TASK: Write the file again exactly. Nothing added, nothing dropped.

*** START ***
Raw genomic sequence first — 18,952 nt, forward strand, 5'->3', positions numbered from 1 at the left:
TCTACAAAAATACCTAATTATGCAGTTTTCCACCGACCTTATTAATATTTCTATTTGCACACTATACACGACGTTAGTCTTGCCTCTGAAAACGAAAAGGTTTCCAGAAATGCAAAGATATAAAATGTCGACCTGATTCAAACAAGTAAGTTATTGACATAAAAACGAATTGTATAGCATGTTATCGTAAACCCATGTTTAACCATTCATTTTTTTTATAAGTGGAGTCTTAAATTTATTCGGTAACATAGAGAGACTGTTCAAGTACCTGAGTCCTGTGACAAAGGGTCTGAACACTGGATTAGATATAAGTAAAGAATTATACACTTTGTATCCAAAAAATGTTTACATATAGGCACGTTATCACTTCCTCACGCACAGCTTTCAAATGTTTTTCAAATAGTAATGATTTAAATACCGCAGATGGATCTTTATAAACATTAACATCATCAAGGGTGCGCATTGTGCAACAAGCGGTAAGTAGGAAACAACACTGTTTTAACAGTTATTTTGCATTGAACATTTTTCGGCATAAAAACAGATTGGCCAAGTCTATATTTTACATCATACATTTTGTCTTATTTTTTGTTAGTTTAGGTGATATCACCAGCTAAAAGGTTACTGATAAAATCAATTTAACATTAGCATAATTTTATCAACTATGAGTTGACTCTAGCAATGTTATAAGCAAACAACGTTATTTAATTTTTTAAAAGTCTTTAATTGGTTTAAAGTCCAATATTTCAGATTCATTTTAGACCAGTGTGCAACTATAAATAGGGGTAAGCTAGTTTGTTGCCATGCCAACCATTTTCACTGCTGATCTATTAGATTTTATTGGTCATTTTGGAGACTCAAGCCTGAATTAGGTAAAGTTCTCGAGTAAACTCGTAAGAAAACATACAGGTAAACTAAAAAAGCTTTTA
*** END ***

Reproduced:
Raw genomic sequence first — 18,952 nt, forward strand, 5'->3', positions numbered from 1 at the left:
TCTACAAAAATACCTAATTATGCAGTTTTCCACCGACCTTATTAATATTTCTATTTGCACACTATACACGACGTTAGTCTTGCCTCTGAAAACGAAAAGGTTTCCAGAAATGCAAAGATATAAAATGTCGACCTGATTCAAACAAGTAAGTTATTGACATAAAAACGAATTGTATAGCATGTTATCGTAAACCCATGTTTAACCATTCATTTTTTTTATAAGTGGAGTCTTAAATTTATTCGGTAACATAGAGAGACTGTTCAAGTACCTGAGTCCTGTGACAAAGGGTCTGAACACTGGATTAGATATAAGTAAAGAATTATACACTTTGTATCCAAAAAATGTTTACATATAGGCACGTTATCACTTCCTCACGCACAGCTTTCAAATGTTTTTCAAATAGTAATGATTTAAATACCGCAGATGGATCTTTATAAACATTAACATCATCAAGGGTGCGCATTGTGCAACAAGCGGTAAGTAGGAAACAACACTGTTTTAACAGTTATTTTGCATTGAACATTTTTCGGCATAAAAACAGATTGGCCAAGTCTATATTTTACATCATACATTTTGTCTTATTTTTTGTTAGTTTAGGTGATATCACCAGCTAAAAGGTTACTGATAAAATCAATTTAACATTAGCATAATTTTATCAACTATGAGTTGACTCTAGCAATGTTATAAGCAAACAACGTTATTTAATTTTTTAAAAGTCTTTAATTGGTTTAAAGTCCAATATTTCAGATTCATTTTAGACCAGTGTGCAACTATAAATAGGGGTAAGCTAGTTTGTTGCCATGCCAACCATTTTCACTGCTGATCTATTAGATTTTATTGGTCATTTTGGAGACTCAAGCCTGAATTAGGTAAAGTTCTCGAGTAAACTCGTAAGAAAACATACAGGTAAACTAAAAAAGCTTTTA